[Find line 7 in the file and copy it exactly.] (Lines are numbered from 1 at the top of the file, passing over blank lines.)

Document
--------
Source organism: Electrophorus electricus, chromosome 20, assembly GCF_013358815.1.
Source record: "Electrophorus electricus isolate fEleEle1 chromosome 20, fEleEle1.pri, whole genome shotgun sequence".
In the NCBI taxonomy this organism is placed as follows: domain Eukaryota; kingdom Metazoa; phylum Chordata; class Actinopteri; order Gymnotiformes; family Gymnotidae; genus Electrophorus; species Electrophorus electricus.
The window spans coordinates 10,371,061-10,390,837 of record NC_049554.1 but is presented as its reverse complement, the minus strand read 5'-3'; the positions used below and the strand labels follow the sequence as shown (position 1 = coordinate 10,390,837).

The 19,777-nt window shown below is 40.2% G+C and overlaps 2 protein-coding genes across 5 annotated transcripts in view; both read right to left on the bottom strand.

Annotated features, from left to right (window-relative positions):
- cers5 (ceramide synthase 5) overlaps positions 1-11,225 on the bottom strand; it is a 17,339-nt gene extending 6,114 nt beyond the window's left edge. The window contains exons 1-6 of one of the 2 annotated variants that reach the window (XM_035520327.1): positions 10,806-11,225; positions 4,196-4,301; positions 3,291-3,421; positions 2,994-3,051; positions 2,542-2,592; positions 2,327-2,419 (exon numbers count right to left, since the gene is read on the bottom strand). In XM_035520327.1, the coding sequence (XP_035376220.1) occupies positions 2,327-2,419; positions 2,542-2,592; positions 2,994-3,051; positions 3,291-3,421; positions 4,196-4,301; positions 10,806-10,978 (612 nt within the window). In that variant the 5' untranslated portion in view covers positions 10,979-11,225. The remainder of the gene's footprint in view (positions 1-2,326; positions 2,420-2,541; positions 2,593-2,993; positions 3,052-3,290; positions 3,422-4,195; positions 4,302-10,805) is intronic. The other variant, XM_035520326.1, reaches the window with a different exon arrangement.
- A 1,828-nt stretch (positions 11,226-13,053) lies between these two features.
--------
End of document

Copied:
- cers5 (ceramide synthase 5) overlaps positions 1-11,225 on the bottom strand; it is a 17,339-nt gene extending 6,114 nt beyond the window's left edge. The window contains exons 1-6 of one of the 2 annotated variants that reach the window (XM_035520327.1): positions 10,806-11,225; positions 4,196-4,301; positions 3,291-3,421; positions 2,994-3,051; positions 2,542-2,592; positions 2,327-2,419 (exon numbers count right to left, since the gene is read on the bottom strand). In XM_035520327.1, the coding sequence (XP_035376220.1) occupies positions 2,327-2,419; positions 2,542-2,592; positions 2,994-3,051; positions 3,291-3,421; positions 4,196-4,301; positions 10,806-10,978 (612 nt within the window). In that variant the 5' untranslated portion in view covers positions 10,979-11,225. The remainder of the gene's footprint in view (positions 1-2,326; positions 2,420-2,541; positions 2,593-2,993; positions 3,052-3,290; positions 3,422-4,195; positions 4,302-10,805) is intronic. The other variant, XM_035520326.1, reaches the window with a different exon arrangement.